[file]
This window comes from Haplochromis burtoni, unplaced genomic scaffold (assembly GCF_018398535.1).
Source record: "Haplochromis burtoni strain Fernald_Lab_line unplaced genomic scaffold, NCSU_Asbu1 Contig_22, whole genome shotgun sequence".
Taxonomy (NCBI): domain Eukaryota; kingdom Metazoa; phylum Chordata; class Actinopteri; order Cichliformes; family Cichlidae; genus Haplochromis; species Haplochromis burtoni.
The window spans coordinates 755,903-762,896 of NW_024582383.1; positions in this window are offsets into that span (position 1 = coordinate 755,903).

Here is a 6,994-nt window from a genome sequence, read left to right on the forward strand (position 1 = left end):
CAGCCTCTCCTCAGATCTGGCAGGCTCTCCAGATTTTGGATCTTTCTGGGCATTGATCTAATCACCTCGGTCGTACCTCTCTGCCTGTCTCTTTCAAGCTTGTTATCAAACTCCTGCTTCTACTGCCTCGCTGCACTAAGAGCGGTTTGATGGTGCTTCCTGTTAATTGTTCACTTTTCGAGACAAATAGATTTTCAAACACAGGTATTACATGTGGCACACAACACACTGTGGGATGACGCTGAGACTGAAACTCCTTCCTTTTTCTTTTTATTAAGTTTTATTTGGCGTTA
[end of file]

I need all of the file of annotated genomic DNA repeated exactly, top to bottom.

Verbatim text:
This window comes from Haplochromis burtoni, unplaced genomic scaffold (assembly GCF_018398535.1).
Source record: "Haplochromis burtoni strain Fernald_Lab_line unplaced genomic scaffold, NCSU_Asbu1 Contig_22, whole genome shotgun sequence".
Taxonomy (NCBI): domain Eukaryota; kingdom Metazoa; phylum Chordata; class Actinopteri; order Cichliformes; family Cichlidae; genus Haplochromis; species Haplochromis burtoni.
The window spans coordinates 755,903-762,896 of NW_024582383.1; positions in this window are offsets into that span (position 1 = coordinate 755,903).

Here is a 6,994-nt window from a genome sequence, read left to right on the forward strand (position 1 = left end):
CAGCCTCTCCTCAGATCTGGCAGGCTCTCCAGATTTTGGATCTTTCTGGGCATTGATCTAATCACCTCGGTCGTACCTCTCTGCCTGTCTCTTTCAAGCTTGTTATCAAACTCCTGCTTCTACTGCCTCGCTGCACTAAGAGCGGTTTGATGGTGCTTCCTGTTAATTGTTCACTTTTCGAGACAAATAGATTTTCAAACACAGGTATTACATGTGGCACACAACACACTGTGGGATGACGCTGAGACTGAAACTCCTTCCTTTTTCTTTTTATTAAGTTTTATTTGGCGTTA